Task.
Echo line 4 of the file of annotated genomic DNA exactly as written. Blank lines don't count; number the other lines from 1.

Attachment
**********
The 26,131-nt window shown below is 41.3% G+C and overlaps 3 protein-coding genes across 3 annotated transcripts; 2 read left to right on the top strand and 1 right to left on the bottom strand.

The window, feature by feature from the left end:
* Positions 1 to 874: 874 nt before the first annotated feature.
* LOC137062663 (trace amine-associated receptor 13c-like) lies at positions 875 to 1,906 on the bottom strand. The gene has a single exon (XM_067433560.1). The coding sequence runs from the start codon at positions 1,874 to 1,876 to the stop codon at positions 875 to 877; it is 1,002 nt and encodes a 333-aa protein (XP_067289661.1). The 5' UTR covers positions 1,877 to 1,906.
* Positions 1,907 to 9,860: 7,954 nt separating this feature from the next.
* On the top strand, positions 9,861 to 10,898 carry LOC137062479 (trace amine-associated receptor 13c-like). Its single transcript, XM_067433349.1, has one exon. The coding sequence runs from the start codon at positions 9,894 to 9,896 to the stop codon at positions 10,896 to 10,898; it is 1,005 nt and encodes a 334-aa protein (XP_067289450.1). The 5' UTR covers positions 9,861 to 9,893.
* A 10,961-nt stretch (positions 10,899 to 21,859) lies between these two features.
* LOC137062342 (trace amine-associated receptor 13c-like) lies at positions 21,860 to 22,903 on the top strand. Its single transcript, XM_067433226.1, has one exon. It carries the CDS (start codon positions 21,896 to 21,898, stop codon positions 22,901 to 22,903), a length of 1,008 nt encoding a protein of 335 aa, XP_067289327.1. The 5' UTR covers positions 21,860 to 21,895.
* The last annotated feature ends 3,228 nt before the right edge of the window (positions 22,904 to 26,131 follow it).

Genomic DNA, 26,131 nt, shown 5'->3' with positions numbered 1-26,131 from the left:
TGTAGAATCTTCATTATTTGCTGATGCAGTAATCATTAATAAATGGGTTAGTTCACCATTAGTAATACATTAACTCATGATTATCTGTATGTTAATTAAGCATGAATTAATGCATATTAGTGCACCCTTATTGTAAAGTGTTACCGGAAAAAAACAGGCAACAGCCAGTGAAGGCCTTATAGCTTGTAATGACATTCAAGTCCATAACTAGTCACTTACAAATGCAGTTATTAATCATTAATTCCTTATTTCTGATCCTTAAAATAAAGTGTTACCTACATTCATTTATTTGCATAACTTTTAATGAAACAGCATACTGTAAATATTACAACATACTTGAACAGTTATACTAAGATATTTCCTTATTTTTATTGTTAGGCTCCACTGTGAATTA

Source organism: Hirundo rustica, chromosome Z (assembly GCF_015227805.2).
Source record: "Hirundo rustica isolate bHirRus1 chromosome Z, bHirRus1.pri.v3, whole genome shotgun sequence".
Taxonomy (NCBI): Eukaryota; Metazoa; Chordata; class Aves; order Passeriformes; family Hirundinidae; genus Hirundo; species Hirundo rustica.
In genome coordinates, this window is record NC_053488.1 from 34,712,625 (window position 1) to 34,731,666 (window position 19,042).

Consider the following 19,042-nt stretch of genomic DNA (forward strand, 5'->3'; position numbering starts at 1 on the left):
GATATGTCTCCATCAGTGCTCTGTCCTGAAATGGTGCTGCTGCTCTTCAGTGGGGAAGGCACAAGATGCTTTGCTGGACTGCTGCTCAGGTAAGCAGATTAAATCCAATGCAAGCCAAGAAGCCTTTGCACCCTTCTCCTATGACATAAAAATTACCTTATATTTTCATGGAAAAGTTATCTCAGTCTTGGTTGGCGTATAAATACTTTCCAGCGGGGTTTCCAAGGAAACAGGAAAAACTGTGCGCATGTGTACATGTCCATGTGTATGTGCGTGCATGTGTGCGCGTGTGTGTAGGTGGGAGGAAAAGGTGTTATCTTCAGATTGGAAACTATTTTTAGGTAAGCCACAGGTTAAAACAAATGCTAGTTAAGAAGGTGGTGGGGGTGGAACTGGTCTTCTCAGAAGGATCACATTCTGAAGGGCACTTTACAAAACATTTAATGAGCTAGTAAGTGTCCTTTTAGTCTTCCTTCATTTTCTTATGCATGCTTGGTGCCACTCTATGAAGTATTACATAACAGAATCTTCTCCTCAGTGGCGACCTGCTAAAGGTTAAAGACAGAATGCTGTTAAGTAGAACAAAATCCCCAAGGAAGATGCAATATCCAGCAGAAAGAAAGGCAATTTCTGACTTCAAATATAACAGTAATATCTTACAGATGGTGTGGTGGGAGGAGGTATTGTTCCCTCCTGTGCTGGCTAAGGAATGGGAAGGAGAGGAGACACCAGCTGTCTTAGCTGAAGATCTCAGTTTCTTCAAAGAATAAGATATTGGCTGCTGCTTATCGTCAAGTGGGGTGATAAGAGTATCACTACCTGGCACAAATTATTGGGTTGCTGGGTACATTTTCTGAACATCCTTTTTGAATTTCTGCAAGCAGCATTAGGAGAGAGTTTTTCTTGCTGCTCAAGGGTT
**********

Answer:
* LOC137062663 (trace amine-associated receptor 13c-like) lies at positions 875 to 1,906 on the bottom strand. The gene has a single exon (XM_067433560.1). The coding sequence runs from the start codon at positions 1,874 to 1,876 to the stop codon at positions 875 to 877; it is 1,002 nt and encodes a 333-aa protein (XP_067289661.1). The 5' UTR covers positions 1,877 to 1,906.